American Heritage® Dictionary of the English Language, Fourth Edition
- Vignola, Giacomo da Originally Giacomo da Barozzi or Barozio. 1507-1573. Italian architect best known for his influential treatise Rule of the Five Orders of Architecture (1562).
“What I love about Southern food is that everyone eats the animal head to tail," said Mr. Vignola, a New York native, citing his affinity for the pig.”
“Chef Michael Vignola 's menu roves the region, with stops in Savannah (honey), Charleston (shrimp) and New Orleans (muffaletta).”
“Someone might have a very old house," says Vignola, "and brand-new paint and wallpaper don't look right.”
“Cherries* - Dehydrofreezing, cultivar selection (S. Gobbi et al.), Physicochemical characteristics and antioxidant activity of sweet cherries (M. Plessi et al.), Use of nets against fruit cherry fly (V. Ughini et al.), The slow food "presidium" of traditional Vignola cherries (S. Zocca).”
“Philibert Delorme, -- shocked at the naked humanity in the new works, and would cover it with the conventional fig-leaves prescribed in the homilies of Vignola.”
“BAROCCHIO (or BAROZZI), GIACOMO, called DA VIGNOLA (1507-1573), Italian architect, was born at Vignola in the Modenese territory on the 1st of”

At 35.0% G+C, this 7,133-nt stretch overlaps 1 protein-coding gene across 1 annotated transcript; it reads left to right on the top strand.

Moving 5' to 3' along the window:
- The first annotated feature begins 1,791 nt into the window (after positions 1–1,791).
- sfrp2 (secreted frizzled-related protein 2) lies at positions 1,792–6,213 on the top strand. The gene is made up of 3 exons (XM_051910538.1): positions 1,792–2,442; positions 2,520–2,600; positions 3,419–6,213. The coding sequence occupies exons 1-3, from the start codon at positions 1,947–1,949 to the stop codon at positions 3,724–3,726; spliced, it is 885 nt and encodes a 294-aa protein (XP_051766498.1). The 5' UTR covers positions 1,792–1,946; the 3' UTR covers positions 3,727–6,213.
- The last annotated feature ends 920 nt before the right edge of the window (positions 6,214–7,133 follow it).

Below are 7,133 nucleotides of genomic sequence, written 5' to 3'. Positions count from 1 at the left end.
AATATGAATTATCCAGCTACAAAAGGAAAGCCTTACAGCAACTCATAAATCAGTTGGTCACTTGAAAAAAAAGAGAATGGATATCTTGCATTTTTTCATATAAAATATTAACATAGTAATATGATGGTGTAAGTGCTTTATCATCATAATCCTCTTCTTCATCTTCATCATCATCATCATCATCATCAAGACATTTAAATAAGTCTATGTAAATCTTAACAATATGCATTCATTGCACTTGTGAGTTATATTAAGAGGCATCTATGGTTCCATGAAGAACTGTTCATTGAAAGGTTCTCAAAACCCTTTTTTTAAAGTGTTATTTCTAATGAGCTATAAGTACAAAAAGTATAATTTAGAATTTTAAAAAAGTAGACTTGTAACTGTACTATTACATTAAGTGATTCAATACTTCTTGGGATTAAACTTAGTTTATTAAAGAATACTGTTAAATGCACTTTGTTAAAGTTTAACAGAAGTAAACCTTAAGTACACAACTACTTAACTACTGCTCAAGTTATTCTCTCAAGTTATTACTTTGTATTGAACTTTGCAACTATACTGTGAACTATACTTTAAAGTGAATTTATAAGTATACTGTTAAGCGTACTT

“It was built by the great Vignola in 1547, and although slightly showing the wear of time, has all the beauty and charm and romance which only centuries can give.”
“Maderna was one of the first who, in the completion of St. Peter's, was strongly influenced by Vignola.”
“A theoretical and practical architect of the Transition Period between the Renaissance and Baroque styles; b. at Vignola in 1507; d. in 1573.”
“Here Vignola connected the dome with a nave, giving he latter such breadth and height, in contrast with the very narrow aisles, that the central space produces a preponderating effect, the aisles showing as mere rows of chapels.”
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